This means investment in democracy, staff support for campaigns, General Manager’s supporting both functions, etc But we might also argue that the way we have sought to develop the administrative functions of service provision for students has taken a fundamental wrong turn. Representative rationality argues that the means is just as important as the end. We should be principled in the way we do things, not unprincipled as long as the end result is fine – for the end result is so unpredictable and changing. Administrative rationality, on the other hand, argues that as long as the end result is good, then do it how it needs to be done. Hence this rationality says “yes” to bribing students into a General Meeting with pints and prizes, because at least in the end the meeting could be run.
What’s interesting about this is that if the ’94 Act forced the justification of union funding around its role as educational, then it was a prime opportunity to let the means justify the end, rather than the other way around. We could have reacted by turning more and more staff positions over to employed students, and turned virtually all permanent staff into student development practitioners (ie the bar manager is not employed on the basis of commercial acumen but how well he/she can coach students who actually run the bar, do the ordering, etc).
In other words, there are no professional staff per se; only staff supporting students in being experts, managers, etc, at all levels of the organisation. Whilst this is starting to happen in some areas, there is still a long way to go – and its beauty is that one it’s cheaper, two it’s more educational for more students, and three more power is left with the student than the organisation. In not adopting to this strategy wholesale, we now face the prospect of institutions once again turning around to us and saying “we can do that better than you, we’ll have the funding”. Just take a look at what has happened in FE. Whereas in HE we successfully kept the funding available for student development activities, it was recognised that extra-curricular activities were too important to leave to this added layer of unpredictable beurocracy called students’ unions – and now the function is virtually totally controlled by the FE institutions themselves in the name of Curriculum Enrichment.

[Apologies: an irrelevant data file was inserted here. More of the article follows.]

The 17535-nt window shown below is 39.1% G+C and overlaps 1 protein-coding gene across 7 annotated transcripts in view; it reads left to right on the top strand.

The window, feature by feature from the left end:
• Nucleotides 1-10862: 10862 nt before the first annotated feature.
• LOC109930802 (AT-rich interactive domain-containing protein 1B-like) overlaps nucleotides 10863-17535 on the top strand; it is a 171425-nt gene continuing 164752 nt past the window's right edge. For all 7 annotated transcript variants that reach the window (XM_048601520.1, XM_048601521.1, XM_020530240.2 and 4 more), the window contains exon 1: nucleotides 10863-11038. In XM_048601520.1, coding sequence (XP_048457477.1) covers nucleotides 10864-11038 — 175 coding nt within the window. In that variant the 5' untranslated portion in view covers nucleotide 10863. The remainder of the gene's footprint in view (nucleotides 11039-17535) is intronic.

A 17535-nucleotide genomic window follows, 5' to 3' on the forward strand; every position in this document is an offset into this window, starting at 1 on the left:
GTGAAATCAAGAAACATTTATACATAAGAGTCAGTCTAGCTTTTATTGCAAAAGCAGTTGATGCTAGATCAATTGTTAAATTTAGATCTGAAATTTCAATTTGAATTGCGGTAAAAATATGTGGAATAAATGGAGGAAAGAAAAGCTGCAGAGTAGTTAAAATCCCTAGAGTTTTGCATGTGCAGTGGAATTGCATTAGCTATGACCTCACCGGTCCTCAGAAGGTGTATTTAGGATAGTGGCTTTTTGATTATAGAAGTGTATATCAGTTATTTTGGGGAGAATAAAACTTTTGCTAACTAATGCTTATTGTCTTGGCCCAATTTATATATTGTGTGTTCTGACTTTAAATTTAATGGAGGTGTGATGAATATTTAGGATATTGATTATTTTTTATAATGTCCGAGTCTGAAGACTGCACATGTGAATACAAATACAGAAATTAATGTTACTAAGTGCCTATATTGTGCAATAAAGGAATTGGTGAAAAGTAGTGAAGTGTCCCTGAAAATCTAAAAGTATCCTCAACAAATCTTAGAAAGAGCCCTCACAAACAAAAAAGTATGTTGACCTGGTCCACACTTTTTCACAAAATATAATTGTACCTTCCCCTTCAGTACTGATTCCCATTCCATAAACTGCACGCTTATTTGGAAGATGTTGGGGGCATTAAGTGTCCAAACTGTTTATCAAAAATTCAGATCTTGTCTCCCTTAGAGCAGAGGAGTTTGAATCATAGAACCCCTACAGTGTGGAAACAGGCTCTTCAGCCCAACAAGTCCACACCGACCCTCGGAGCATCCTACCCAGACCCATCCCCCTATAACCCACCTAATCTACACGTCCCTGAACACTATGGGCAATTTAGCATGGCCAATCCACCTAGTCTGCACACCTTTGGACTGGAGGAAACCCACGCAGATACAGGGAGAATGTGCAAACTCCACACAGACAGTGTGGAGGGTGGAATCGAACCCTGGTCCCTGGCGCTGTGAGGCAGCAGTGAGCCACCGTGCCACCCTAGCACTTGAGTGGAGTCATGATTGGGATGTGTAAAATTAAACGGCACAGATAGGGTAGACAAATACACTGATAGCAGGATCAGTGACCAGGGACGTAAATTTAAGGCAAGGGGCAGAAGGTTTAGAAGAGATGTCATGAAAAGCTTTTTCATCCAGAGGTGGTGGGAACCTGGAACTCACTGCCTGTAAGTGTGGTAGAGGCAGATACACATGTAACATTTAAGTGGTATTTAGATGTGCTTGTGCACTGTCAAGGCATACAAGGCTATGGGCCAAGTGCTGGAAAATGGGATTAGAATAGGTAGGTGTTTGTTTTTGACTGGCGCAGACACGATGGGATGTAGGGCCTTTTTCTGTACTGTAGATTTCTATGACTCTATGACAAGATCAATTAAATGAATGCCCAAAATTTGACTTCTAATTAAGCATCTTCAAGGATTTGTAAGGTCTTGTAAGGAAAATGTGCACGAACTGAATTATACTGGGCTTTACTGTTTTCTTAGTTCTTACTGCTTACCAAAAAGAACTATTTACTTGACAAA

Where is Our argument that welfare or sport or bars should stay within students’ unions? If most of our staff in the area are permanent not student, then we don’t have the educational argument; if few students vote or take part in democratic processes we don’t have the “by students, for students” argument, so there is really little stopping them.
The wonder is that unions continue to run things “efficiently” along these administrative rationalites and still “waste money” on elected officers and the added layer of bureaucracy. A General Manager once said to me that if the institution ever tried to take the bars and entertainments off him, he’d tell them to “stick to the knitting”. As we’ve found in FE, the “knitting” is increasingly extra as well as core curricular activities.
Support not Services
In specifics around staff, we must remember that the original purpose of staff inside students’ unions was to support students delivering services and representing each other. It is arguable that most staff inside students’ unions no longer do either – excepting administration and finance staff. The hierarchical model suggests that they support ‘the sabbaticals'(a long way from being students, not least because we all spend three months over the summer telling them NOT to be students!). So now most staff provide services for students directly rather than supporting students who do so. In this way, a students’ marker of difference between students’ unions and rival service providers has been lost. Their actual experience of services (whatever the conceptual elected officer framework) is identical to that of elsewhere.